Eaton good: He may have been a star on the South Side, but this crash test dummy of a ballplayer just had a helluva World Series for Washington. (@si_mlb)
If you thought there were old familiar names in the infield, just wait for the outfield. The top three players in SSHP’s vote were Adam Eaton, Alex Rios, and Carlos Quentin. You all guessed the first two correctly, but the third will be a surprise. Without further ado, here are the best outfielders for the White Sox in the 2010s.
Outfielder No. 1 — Adam Eaton
Eaton was the obvious choice. He was with the White Sox for three years and he played extremely well. His play was apparently good enough to net a huge prospect haul from the Nationals: Lucas Giolito, Reynaldo López, and Dane Dunning. However, Eaton was an integral piece to winning the 2019 World Series, so the Nationals are in no way miffed they parted ways with those three pitchers. Eaton was a White Sox from 2014-16 in what was probably one of the more toxic clubhouses in baseball — Ozzie Guillén, of all people, has said nobody liked Eaton. Of course, the most memorable Eaton moment was when he called Drake LaRoche a leader — yep, a pre-teen, a leader — in an MLB clubhouse. So, something is clearly wrong between the ears, but his play for the White Sox was great. He had 13.5 fWAR in three seasons with the Sox, including a 5.9 fWAR year in 2016, his last. He finished in 19th place in MVP voting that year, largely because his defense improved significantly with a move to right field. Each of his three seasons were in the top five for single-season fWAR among Sox outfielders over the decade, including the very best in fWAR season (2016). Unfortunately for Eaton, his success on the field will not be the first recollection of his time in Chicago.
Outfielder No. 2 — Alex Rios
Yes, you read that right, Alex Rios and all his inconsistencies placed second on the list of best White Sox outfielders of the decade. Over his 3 1/2 years this decade with the Sox, he collected 8.1 fWAR. He started out the decade with a much-improved 3.3 fWAR mark compared to his half-season in 2009. However, Rios gonna Rios, and he flopped in 2011 —with a minimum of 300 plate appearances, Rios’ 2011 fWAR of -1.4 was the worst of any White Sox outfielder this decade. However, Rios still somehow climbed back up to second among all South Side outfielders in the 2010s, and I am not sure if that says more about Rios or the other outfielders the Sox had the past 10 years. The next season was much better, though, for Rios and the White Sox; in 2012, his fWAR (4.0) was the third-best in a single season among all White Sox OFs in the 2010s. The following year, the Sox shipped Rios off to Texas for Leury García, who has not come anywhere close to Rios’ fWAR value since joining the White Sox. Like Eaton, Rios would also go on to win a World Series (with the Kansas City Royals) but unlike Eaton, his value dropped precipitously.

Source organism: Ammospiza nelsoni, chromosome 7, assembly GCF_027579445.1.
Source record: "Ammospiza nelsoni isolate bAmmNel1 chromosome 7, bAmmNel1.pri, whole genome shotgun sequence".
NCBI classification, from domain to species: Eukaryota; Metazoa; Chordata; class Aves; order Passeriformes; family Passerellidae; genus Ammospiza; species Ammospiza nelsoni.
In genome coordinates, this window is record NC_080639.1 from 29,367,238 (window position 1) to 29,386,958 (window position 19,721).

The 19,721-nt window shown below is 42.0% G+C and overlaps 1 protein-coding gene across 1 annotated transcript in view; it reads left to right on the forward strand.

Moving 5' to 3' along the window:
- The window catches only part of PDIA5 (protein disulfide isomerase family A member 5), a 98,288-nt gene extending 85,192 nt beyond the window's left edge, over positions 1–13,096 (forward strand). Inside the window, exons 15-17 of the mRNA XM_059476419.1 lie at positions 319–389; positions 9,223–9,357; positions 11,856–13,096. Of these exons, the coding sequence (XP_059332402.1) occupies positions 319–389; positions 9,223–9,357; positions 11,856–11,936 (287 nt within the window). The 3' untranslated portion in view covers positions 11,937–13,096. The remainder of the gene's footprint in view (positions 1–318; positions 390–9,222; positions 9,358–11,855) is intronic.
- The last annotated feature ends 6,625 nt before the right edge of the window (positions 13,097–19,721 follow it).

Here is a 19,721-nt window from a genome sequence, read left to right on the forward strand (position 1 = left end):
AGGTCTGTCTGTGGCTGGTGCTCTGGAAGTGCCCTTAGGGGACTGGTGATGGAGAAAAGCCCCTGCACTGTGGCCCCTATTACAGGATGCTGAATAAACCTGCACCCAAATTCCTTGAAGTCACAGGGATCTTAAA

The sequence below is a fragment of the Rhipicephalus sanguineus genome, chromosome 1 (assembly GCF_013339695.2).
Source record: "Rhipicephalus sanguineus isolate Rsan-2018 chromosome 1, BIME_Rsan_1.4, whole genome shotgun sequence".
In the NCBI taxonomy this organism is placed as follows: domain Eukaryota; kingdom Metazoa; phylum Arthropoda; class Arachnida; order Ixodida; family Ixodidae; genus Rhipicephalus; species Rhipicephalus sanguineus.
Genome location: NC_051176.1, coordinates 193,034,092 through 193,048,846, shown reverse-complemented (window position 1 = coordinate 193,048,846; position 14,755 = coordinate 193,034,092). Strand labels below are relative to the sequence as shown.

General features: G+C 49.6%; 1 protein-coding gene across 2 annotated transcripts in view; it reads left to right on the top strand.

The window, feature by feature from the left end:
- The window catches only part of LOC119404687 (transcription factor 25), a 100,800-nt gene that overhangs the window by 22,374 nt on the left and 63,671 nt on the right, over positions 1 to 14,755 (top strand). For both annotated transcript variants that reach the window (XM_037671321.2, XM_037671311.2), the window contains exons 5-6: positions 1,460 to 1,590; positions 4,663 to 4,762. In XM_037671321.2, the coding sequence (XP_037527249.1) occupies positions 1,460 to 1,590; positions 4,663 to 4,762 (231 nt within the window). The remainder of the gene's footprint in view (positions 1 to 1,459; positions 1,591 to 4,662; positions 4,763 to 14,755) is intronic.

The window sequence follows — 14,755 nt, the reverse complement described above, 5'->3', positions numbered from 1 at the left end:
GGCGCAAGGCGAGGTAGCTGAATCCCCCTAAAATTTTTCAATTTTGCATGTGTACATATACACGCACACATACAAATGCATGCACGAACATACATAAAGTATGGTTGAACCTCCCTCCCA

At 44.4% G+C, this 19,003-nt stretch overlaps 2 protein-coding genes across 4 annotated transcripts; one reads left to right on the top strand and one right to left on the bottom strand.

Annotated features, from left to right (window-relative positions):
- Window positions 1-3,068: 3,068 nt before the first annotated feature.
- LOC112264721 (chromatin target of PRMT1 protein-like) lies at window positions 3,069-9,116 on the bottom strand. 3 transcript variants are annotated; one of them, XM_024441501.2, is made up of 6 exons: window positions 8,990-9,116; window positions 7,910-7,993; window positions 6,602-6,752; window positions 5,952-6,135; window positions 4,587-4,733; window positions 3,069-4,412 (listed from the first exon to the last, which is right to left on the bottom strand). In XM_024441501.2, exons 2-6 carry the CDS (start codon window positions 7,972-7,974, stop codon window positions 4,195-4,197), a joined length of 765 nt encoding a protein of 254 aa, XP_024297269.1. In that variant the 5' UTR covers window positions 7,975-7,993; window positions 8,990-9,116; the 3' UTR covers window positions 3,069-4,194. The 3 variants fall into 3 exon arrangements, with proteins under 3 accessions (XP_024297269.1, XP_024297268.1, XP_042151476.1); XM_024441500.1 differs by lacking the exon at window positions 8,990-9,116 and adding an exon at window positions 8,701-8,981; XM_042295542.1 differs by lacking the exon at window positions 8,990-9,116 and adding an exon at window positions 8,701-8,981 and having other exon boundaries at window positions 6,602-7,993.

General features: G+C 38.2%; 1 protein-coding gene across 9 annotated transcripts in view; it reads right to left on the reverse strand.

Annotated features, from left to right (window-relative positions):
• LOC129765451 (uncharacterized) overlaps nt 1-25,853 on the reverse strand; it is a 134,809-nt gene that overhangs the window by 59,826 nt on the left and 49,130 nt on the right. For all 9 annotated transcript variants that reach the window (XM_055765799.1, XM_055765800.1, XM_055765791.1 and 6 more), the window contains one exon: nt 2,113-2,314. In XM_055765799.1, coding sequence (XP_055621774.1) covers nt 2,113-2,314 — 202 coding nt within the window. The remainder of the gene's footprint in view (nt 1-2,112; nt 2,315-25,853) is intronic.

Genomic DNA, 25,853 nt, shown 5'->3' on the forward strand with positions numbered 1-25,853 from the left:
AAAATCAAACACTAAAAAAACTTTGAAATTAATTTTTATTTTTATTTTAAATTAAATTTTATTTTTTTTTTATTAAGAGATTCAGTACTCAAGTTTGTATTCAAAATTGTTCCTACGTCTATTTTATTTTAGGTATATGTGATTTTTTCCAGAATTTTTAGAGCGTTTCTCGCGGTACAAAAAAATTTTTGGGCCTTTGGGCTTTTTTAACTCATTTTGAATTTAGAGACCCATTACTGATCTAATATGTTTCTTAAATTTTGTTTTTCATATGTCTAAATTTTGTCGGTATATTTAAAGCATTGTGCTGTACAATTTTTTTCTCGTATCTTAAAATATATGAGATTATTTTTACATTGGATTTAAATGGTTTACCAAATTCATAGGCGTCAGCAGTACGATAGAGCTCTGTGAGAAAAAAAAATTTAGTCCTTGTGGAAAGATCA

Outfielder No. 3 — Alejandro De Aza
A lot of old and fun names will appear in this series, and Alejandro De Aza probably takes the cake. The best years of his late-blooming career were with the White Sox from 2011-13. He was neither an offensive or defensive juggernaut, but he was just average enough at both to be about a two-win player per fWAR during his prime. De Aza had some speed, a little pop, and good enough bat-to-ball skills to be an everyday starter for about three seasons. During his prime years, he slashed .278/.343/.764, which is not too shabby. He actually had more power than I remembered, even having a 17-homer season in 2013 (maybe that year is just forgettable for some reason). The Sox got all they could out of him during those three years and shipped him off to Baltimore during the 2014 season, where he went on a 20-game tear. Unfortunately for De Aza, that was his curtain call, and he became more or less a replacement-level player after that.
Designated Hitter — Paul Konerko
Did I add the DH spot to shoehorn in a White Sox all-time great? In short, duh, who wouldn’t? Paulie ended his career with the White Sox in a not-so-great fashion, at least in terms of his play. In his last two seasons, Konerko collected -2.5 worth of fWAR, so he should be closer to 30 overall for his career. However, from 2010-12 he was still pretty good. Konerko placed fifth in MVP voting in 2010 and then 13th in 2011 (boy, would Phil Rogers be mad about that now). He also went to the All-Star game in each of those seasons, thanks to a slash line of .304/.384/.530 for a 144 OPS+. That three-year stretch was his late-career resurgence, but Paulie fell hard after that. He is now up for the Hall of Fame for the first time. He will not get in, and may not survive longer than one year, but it would be nice to see him stay on the ballot so he and Mark Buehrle can share space in voting for the 2021 class.
Next up: Pitching!